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June 03, 2013


House Republicans Have Broken Into Factions

The Washington Post reports that the vote to avert the fiscal cliff on New Years Day "marked a breaking point for House Republicans, who had disintegrated into squabbling factions, no longer able to agree on -- much less execute -- some of the most basic government functions."

"Ever since, Boehner has cautiously tried to steer his party away from that bitter moment, with varying success. A short-term strategy, which conservatives called 'the Williamsburg Accord,' emerged from a bruising mid-January retreat. It restored enough unity to permit the House to dodge a government shutdown, badger the Senate into passing its first budget in four years and open investigations of the Obama White House."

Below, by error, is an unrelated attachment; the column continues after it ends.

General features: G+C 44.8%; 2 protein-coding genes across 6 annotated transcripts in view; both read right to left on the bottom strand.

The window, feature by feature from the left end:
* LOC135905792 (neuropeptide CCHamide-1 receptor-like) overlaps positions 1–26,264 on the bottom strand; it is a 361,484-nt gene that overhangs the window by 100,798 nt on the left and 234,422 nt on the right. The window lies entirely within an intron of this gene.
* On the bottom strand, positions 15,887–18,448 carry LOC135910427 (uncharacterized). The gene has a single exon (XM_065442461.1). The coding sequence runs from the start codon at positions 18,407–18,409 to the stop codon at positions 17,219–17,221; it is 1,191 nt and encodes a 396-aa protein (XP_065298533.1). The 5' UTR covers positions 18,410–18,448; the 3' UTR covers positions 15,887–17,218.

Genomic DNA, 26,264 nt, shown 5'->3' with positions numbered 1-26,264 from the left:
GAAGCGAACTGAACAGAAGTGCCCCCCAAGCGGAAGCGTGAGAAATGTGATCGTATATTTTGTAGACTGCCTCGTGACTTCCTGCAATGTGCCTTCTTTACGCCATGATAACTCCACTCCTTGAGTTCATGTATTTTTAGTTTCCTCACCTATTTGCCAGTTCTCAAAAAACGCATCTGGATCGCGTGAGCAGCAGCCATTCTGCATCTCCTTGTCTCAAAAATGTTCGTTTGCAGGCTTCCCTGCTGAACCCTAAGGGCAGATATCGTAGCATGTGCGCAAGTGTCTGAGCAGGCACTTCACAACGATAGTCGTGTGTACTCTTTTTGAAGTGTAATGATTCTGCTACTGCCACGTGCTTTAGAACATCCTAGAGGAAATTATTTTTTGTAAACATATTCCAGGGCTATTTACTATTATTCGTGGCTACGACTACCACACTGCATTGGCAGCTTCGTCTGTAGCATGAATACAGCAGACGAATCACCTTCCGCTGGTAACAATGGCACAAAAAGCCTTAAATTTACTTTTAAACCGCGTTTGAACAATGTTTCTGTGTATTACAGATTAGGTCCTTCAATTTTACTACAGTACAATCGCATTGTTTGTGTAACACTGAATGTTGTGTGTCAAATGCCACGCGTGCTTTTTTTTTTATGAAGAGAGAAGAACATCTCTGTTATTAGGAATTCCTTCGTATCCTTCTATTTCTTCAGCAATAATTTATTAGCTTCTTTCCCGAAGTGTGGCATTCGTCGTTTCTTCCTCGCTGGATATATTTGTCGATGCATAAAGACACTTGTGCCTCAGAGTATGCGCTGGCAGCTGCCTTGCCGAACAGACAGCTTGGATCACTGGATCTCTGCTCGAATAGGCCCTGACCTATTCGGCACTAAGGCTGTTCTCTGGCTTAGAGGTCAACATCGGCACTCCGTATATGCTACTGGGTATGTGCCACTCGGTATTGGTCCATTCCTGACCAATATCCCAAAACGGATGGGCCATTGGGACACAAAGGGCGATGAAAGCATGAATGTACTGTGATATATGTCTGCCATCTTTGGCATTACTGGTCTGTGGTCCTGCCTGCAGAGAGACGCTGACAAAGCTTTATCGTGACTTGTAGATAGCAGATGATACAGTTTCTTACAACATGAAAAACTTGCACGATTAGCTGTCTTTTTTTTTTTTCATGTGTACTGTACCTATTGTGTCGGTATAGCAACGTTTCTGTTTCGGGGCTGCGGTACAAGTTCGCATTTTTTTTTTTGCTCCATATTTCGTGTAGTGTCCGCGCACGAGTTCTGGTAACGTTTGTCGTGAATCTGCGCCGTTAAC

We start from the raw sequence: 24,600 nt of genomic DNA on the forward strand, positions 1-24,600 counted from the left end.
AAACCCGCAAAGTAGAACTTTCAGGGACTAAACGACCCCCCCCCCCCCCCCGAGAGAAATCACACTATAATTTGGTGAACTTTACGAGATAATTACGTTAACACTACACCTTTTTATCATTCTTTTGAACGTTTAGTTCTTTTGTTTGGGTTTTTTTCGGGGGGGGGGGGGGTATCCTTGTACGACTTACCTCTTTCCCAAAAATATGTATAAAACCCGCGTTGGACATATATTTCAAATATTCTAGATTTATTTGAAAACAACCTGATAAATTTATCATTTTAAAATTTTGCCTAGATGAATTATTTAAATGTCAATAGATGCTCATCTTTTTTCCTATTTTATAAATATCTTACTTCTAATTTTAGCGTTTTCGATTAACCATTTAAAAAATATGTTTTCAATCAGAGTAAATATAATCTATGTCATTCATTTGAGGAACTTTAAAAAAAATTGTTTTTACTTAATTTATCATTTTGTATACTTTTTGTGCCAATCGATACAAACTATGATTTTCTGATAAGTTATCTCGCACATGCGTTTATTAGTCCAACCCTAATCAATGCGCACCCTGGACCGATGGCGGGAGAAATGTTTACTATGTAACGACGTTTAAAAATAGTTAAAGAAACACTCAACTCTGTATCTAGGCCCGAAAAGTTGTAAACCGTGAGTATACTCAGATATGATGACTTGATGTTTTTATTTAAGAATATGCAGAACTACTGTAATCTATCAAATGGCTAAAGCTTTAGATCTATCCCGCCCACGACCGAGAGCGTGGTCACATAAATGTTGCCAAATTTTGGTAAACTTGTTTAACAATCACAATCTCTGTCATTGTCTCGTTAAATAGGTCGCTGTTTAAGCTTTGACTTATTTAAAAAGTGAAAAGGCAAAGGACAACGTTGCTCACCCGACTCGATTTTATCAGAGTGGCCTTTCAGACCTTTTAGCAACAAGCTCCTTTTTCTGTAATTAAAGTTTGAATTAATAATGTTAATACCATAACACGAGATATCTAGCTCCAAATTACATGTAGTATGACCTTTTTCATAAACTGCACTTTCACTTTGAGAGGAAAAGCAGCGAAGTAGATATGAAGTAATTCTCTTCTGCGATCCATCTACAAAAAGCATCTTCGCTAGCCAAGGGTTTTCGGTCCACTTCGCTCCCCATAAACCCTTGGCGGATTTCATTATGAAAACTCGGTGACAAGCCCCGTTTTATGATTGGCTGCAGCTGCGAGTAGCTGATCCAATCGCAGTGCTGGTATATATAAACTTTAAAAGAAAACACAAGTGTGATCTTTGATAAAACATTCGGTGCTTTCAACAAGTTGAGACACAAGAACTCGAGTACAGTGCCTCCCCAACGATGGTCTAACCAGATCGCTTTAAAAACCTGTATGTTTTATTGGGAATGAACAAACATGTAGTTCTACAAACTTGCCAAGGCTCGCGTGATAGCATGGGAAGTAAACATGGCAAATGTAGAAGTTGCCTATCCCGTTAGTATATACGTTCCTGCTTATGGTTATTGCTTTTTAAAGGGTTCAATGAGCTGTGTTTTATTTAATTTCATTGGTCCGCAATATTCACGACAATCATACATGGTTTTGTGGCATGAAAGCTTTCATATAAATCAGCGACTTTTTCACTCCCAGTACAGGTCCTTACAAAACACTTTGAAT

"But beyond those limited efforts, the House has not approved ambitious legislation this year. Lawmakers have instead focused on trying to re-brand the party around kitchen-table issues -- although even some of those bills have run into trouble. And the most momentous policy decisions, including an immigration overhaul and a fresh deadline for raising the federal debt limit, have no coherent strategy to consolidate Republicans, much less take on the Democrats."














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